Expired Study
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Irvine, California 92612


Whereas the smoking prevalence rates in the general population are declining, rates among people diagnosed with attention-deficit hyperactivity disorder (ADHD) continue to be elevated. Smoking may be a form of self-medication in people with ADHD, which has specific reinforcing mechanisms such as improvement of ADHD core symptoms, enhancement of moods and arousal, or a combination of both. In addition, the reinforcing effects of smoking may be potentiated by stimulant medication. The study examined the reinforcing effects of ad libitum smoking with and without stimulant medication in adult smokers with clinically diagnosed ADHD. Participants were adults with ADHD. The effects of smoking and stimulant medication were studied both in the laboratory and in everyday life. In the laboratory, participants completed the Continuous Performance Task in order to assess attention and inhibition in response to smoking a cigarette versus abstinence with and without ADHD medication. In everyday life, participants were asked to undergo 2 conditions: ad libitum smoking with ADHD medication and ad libitum smoking with placebo pill. During each condition, ADHD symptoms were assessed with an electronic handheld diary for 2 days during waking hours in natural settings. Specifically, the electronic diary will monitor ADHD symptoms (e.g., inattention, impulsivity) during smoking and nonsmoking occasions. Smoking was monitored via self-report and salivary cotinine. The study identified the reinforcing mechanisms of smoking in interaction with ADHD medication. The findings will contribute to a better understanding of nicotine addiction and facilitate the development of targeted smoking cessation and prevention programs for individuals with ADHD and other people with deficiencies in impulse control and excessive risk taking.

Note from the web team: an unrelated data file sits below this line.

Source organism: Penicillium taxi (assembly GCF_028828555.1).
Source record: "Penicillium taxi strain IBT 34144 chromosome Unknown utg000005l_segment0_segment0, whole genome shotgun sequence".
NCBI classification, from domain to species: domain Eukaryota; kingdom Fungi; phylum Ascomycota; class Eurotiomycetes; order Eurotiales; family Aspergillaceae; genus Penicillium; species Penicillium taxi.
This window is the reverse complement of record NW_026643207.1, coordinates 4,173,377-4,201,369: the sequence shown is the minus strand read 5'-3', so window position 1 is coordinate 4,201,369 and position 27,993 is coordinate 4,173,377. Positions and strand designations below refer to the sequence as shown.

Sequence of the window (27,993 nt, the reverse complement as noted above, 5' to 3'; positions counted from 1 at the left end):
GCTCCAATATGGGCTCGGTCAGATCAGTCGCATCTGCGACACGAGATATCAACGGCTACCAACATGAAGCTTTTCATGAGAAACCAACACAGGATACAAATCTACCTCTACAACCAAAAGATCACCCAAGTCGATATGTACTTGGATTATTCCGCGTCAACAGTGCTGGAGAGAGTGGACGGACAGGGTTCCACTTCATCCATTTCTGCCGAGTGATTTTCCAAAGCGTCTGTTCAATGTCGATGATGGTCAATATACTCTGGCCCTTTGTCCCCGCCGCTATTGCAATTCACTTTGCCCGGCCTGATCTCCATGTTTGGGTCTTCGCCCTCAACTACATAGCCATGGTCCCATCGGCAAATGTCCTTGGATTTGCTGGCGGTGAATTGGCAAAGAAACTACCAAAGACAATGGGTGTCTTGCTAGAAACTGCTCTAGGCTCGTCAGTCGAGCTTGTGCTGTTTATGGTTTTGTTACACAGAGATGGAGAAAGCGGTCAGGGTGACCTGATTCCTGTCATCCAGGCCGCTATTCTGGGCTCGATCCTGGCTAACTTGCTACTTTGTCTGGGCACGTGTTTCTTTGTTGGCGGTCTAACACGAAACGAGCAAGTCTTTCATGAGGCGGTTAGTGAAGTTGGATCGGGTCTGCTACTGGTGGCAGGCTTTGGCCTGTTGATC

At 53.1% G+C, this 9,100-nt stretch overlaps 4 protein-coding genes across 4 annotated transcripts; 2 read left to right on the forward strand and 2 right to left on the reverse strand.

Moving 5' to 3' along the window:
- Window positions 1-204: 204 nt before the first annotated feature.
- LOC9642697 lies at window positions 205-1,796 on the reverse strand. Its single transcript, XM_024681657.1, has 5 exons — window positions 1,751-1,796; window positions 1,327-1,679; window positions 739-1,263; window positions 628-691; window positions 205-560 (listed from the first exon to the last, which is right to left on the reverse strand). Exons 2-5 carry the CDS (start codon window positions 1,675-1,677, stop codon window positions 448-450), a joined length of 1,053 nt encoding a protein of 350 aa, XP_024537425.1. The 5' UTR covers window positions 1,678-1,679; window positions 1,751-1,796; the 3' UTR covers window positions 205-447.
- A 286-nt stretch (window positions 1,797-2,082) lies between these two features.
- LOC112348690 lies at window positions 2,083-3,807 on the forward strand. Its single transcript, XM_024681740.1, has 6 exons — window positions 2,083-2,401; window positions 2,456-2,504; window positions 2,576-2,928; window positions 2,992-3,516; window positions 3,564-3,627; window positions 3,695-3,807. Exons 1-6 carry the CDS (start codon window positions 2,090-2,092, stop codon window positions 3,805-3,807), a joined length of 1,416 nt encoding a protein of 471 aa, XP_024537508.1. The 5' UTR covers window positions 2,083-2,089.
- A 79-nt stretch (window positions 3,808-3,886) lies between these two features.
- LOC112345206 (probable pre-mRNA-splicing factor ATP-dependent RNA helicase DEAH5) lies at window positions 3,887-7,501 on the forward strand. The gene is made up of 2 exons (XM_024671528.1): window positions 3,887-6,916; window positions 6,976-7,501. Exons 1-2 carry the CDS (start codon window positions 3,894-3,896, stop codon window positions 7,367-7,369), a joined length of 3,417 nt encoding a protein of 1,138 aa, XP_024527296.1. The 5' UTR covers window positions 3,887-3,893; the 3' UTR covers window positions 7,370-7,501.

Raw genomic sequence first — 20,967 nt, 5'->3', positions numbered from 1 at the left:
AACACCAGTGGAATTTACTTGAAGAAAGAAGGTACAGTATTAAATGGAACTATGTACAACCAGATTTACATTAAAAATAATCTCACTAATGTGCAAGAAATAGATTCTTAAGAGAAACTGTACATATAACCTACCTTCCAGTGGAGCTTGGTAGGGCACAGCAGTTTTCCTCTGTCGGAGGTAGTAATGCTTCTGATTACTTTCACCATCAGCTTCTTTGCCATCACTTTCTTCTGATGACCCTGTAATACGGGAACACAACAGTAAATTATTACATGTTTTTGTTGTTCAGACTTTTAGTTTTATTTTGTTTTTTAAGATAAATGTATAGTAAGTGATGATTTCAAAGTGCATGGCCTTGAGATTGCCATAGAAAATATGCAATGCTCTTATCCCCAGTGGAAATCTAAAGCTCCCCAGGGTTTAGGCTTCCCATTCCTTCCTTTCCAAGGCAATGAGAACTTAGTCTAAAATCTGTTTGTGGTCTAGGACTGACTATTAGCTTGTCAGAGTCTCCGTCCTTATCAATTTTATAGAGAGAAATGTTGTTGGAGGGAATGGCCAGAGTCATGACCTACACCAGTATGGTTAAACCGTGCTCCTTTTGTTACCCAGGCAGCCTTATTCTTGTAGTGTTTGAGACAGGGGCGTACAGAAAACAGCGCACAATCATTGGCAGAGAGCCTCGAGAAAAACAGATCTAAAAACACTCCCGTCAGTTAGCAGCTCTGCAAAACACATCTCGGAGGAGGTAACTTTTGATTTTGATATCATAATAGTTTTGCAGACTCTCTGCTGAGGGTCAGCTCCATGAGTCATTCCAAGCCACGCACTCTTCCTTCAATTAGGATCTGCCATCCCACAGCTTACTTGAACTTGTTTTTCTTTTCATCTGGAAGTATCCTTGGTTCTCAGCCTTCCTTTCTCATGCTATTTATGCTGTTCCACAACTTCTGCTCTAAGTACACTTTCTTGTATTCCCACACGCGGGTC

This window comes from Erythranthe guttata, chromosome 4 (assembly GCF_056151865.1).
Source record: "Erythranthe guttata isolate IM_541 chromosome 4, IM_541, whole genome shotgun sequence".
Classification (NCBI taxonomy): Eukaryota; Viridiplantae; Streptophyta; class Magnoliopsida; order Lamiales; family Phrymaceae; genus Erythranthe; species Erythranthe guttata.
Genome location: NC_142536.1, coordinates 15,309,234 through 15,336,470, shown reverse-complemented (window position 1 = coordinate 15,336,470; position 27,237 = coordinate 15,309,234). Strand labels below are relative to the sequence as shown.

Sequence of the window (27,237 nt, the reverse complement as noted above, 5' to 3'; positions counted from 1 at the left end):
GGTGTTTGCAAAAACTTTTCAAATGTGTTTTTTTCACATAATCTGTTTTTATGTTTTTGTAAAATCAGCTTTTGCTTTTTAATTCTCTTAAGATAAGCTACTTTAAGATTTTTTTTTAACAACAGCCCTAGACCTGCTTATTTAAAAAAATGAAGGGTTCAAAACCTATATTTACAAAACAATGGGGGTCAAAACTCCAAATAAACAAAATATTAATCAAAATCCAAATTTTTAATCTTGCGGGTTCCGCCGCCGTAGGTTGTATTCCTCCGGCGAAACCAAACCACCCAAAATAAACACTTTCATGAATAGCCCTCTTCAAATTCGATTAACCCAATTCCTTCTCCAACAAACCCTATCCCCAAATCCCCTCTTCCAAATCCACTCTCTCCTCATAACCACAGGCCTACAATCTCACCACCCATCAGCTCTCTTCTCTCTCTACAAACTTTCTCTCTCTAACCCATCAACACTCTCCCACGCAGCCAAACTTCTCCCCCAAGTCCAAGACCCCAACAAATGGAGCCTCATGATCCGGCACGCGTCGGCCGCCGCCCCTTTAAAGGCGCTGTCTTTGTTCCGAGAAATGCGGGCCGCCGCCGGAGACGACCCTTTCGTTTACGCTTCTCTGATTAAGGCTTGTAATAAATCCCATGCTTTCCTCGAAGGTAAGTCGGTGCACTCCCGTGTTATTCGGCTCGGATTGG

Inclusion Criteria: - An age of 18 to 45 years - A history of ADHD - Current diagnosis of ADHD according to clinical criteria - Current treatment with stimulant medication - Smoking of 10 cigarettes or more per day Exclusion Criteria: - Treatment for any major medical illness such as cancer, heart disease, diabetes, skin diseases, current major depressive episode, and schizophrenia even if currently controlled by medication - Current pregnancy, as measured by a pregnancy test (Clear Blue Easy, Unipath, Bedford, UK), or planning to become pregnant within the next 6 months. These individuals will not be included because smoking may cause harm to the unborn fetus - Nursing mothers - Non-English speaking people, because the majority of measurements used in the study have not been validated in languages other than English



Primary Contact:

Principal Investigator
Jean G Gehricke, Ph.D.
University of California, Irvine

Backup Contact:


Location Contact:

Irvine, California 92612
United States

There is no listed contact information for this specific location.

Site Status: N/A

Data Source: ClinicalTrials.gov

Date Processed: October 09, 2019

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